From the Cleveland Clinic Foundation, Department of Neurology, Cleveland, OH.
Testosterone Replacement Therapy for Treatment Refractory Cluster Headache
Version of Record online: 29 MAR 2006
Headache: The Journal of Head and Face Pain
Volume 46, Issue 6, pages 925–933, June 2006
How to Cite
Stillman, M. J. (2006), Testosterone Replacement Therapy for Treatment Refractory Cluster Headache. Headache: The Journal of Head and Face Pain, 46: 925–933. doi: 10.1111/j.1526-4610.2006.00436.x
- Issue online: 29 MAR 2006
- Version of Record online: 29 MAR 2006
- Accepted for publication January 9, 2006.
Objectives.—To describe the clinical characteristics and laboratory findings of cluster headache patients whose headaches responded to testosterone replacement therapy.
Background.—Current evidence points to hypothalamic dysfunction, with increased metabolic hyperactivity in the region of the suprachiasmatic nucleus, as being important in the genesis of cluster headaches. This is clinically borne out in the circadian and diurnal behavior of these headaches. For years it has been recognized that male cluster headache patients appear overmasculinized. Recent neuroendocrine and sleep studies now point to an association between gonadotropin and corticotropin levels and hypothalamically entrained pineal secretion of melatonin.
Results.—Seven male and 2 female patients, seen between July 2004 and February 2005, and between the ages of 32 and 56, are reported with histories of treatment resistant cluster headaches accompanied by borderline low or low serum testosterone levels. The patients failed to respond to individually tailored medical regimens, including melatonin doses of 12 mg a day or higher, high flow oxygen, maximally tolerated verapamil, antiepileptic agents, and parenteral serotonin agonists. Seven of the 9 patients met 2004 International Classification for the Diagnosis of Headache criteria for chronic cluster headaches; the other 2 patients had episodic cluster headaches of several months duration. After neurological and physical examination all patients had laboratory investigations including fasting lipid panel, PSA (where indicated), LH, FSH, and testosterone levels (both free and total). All 9 patients demonstrated either abnormally low or low, normal testosterone levels. After supplementation with either pure testosterone in 5 of 7 male patients or combination testosterone/estrogen therapy in both female patients, the patients achieved cluster headache freedom for the first 24 hours. Four male chronic cluster patients, all with abnormally low testosterone levels, achieved remission.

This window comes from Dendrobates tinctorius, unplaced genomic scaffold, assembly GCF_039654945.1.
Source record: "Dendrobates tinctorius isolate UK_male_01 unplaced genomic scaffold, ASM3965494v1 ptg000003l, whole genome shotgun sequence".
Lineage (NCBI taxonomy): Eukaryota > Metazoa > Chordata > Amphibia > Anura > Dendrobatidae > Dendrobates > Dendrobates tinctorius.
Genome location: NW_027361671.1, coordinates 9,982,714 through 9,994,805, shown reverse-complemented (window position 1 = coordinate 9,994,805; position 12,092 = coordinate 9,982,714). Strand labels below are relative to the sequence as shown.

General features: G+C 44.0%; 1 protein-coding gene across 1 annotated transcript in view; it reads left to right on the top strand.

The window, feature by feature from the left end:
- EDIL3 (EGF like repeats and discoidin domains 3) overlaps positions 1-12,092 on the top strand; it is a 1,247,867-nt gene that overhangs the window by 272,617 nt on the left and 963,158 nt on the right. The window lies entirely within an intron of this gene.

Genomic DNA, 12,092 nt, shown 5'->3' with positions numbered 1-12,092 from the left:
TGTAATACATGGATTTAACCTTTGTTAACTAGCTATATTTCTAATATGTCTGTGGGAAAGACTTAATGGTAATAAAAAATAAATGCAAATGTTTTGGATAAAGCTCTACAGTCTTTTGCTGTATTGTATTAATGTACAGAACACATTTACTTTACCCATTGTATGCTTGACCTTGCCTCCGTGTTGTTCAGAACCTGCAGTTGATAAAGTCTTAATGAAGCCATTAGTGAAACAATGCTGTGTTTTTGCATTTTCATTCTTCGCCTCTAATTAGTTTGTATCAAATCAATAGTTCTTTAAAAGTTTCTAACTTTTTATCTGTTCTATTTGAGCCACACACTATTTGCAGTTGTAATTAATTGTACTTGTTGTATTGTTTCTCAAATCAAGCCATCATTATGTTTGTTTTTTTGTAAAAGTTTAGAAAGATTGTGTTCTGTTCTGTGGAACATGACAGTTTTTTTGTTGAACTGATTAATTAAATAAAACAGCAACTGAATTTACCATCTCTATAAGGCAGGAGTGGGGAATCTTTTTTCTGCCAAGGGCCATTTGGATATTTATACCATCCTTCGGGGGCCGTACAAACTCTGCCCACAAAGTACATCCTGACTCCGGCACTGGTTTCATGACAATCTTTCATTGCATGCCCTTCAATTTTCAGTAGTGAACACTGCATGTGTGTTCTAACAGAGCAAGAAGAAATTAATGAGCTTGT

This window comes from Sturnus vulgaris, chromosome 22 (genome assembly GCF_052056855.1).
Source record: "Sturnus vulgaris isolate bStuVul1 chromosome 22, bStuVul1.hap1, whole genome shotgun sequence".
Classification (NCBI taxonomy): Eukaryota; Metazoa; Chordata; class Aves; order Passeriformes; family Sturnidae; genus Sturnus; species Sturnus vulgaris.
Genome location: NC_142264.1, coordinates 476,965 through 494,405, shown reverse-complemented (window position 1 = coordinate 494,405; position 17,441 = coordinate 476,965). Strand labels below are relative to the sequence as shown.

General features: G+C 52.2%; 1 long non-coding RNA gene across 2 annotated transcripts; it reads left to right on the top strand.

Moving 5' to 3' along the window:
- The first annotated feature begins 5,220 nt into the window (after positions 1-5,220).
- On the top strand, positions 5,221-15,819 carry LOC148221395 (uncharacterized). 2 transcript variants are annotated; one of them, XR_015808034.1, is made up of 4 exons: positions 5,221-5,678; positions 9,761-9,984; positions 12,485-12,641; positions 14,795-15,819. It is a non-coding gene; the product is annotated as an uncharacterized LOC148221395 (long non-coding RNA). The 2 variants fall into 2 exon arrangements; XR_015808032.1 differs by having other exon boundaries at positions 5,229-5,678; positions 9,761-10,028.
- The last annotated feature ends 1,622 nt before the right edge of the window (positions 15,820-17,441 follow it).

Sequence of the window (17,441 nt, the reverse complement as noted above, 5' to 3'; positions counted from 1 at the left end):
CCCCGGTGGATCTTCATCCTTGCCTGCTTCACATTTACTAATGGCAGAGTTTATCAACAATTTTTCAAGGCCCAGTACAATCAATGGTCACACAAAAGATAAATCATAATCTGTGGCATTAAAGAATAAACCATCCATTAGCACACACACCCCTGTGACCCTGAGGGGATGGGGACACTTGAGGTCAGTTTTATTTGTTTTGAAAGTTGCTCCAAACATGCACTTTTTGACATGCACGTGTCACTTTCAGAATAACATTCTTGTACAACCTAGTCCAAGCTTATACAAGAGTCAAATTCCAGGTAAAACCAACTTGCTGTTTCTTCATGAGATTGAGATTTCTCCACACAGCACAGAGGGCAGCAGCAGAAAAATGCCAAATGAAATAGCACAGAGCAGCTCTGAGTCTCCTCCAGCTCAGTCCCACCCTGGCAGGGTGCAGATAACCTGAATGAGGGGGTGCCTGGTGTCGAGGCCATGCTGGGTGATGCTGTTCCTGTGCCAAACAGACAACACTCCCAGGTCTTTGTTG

Conclusions.—Abnormal testosterone levels in patients with episodic or chronic cluster headaches refractory to maximal medical management may predict a therapeutic response to testosterone replacement therapy. In the described cases, diurnal variation of attacks, a seasonal cluster pattern, and previous, transient responsiveness to melatonin therapy pointed to the hypothalamus as the site of neurological dysfunction. Prospective studies pairing hormone levels and polysomnographic data are needed.